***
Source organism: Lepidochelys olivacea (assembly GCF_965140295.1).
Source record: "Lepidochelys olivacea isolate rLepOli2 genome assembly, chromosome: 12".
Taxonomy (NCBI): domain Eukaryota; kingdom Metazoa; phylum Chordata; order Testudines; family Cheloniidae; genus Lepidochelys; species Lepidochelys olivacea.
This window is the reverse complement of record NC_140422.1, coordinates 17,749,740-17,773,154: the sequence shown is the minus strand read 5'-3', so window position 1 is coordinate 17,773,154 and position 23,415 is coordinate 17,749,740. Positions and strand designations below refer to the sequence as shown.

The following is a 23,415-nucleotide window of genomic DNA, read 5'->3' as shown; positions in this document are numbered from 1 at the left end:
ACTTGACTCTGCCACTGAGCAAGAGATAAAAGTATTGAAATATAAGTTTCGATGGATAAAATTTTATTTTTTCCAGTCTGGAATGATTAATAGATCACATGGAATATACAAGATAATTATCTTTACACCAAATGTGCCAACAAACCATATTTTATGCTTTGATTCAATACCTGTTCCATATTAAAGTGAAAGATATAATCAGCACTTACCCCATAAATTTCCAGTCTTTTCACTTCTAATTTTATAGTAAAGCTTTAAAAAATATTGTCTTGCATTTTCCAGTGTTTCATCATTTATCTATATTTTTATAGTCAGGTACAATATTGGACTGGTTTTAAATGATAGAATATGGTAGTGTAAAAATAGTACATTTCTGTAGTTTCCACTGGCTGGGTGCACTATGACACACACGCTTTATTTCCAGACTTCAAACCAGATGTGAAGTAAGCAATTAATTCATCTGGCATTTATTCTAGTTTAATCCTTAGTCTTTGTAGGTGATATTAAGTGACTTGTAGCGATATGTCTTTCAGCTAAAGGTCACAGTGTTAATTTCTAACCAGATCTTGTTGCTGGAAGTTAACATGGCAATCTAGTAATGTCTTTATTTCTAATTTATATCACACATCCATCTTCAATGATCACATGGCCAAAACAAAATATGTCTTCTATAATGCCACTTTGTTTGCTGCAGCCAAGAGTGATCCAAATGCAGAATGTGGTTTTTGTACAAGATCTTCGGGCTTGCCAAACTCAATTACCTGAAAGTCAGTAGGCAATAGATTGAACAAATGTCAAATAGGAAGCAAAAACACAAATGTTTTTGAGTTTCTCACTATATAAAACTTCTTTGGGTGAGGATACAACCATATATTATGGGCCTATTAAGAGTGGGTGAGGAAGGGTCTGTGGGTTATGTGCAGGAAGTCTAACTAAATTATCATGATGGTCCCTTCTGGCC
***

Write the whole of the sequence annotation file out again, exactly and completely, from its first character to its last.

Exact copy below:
Source organism: Lepidochelys olivacea (assembly GCF_965140295.1).
Source record: "Lepidochelys olivacea isolate rLepOli2 genome assembly, chromosome: 12".
Taxonomy (NCBI): domain Eukaryota; kingdom Metazoa; phylum Chordata; order Testudines; family Cheloniidae; genus Lepidochelys; species Lepidochelys olivacea.
This window is the reverse complement of record NC_140422.1, coordinates 17,749,740-17,773,154: the sequence shown is the minus strand read 5'-3', so window position 1 is coordinate 17,773,154 and position 23,415 is coordinate 17,749,740. Positions and strand designations below refer to the sequence as shown.

The following is a 23,415-nucleotide window of genomic DNA, read 5'->3' as shown; positions in this document are numbered from 1 at the left end:
ACTTGACTCTGCCACTGAGCAAGAGATAAAAGTATTGAAATATAAGTTTCGATGGATAAAATTTTATTTTTTCCAGTCTGGAATGATTAATAGATCACATGGAATATACAAGATAATTATCTTTACACCAAATGTGCCAACAAACCATATTTTATGCTTTGATTCAATACCTGTTCCATATTAAAGTGAAAGATATAATCAGCACTTACCCCATAAATTTCCAGTCTTTTCACTTCTAATTTTATAGTAAAGCTTTAAAAAATATTGTCTTGCATTTTCCAGTGTTTCATCATTTATCTATATTTTTATAGTCAGGTACAATATTGGACTGGTTTTAAATGATAGAATATGGTAGTGTAAAAATAGTACATTTCTGTAGTTTCCACTGGCTGGGTGCACTATGACACACACGCTTTATTTCCAGACTTCAAACCAGATGTGAAGTAAGCAATTAATTCATCTGGCATTTATTCTAGTTTAATCCTTAGTCTTTGTAGGTGATATTAAGTGACTTGTAGCGATATGTCTTTCAGCTAAAGGTCACAGTGTTAATTTCTAACCAGATCTTGTTGCTGGAAGTTAACATGGCAATCTAGTAATGTCTTTATTTCTAATTTATATCACACATCCATCTTCAATGATCACATGGCCAAAACAAAATATGTCTTCTATAATGCCACTTTGTTTGCTGCAGCCAAGAGTGATCCAAATGCAGAATGTGGTTTTTGTACAAGATCTTCGGGCTTGCCAAACTCAATTACCTGAAAGTCAGTAGGCAATAGATTGAACAAATGTCAAATAGGAAGCAAAAACACAAATGTTTTTGAGTTTCTCACTATATAAAACTTCTTTGGGTGAGGATACAACCATATATTATGGGCCTATTAAGAGTGGGTGAGGAAGGGTCTGTGGGTTATGTGCAGGAAGTCTAACTAAATTATCATGATGGTCCCTTCTGGCC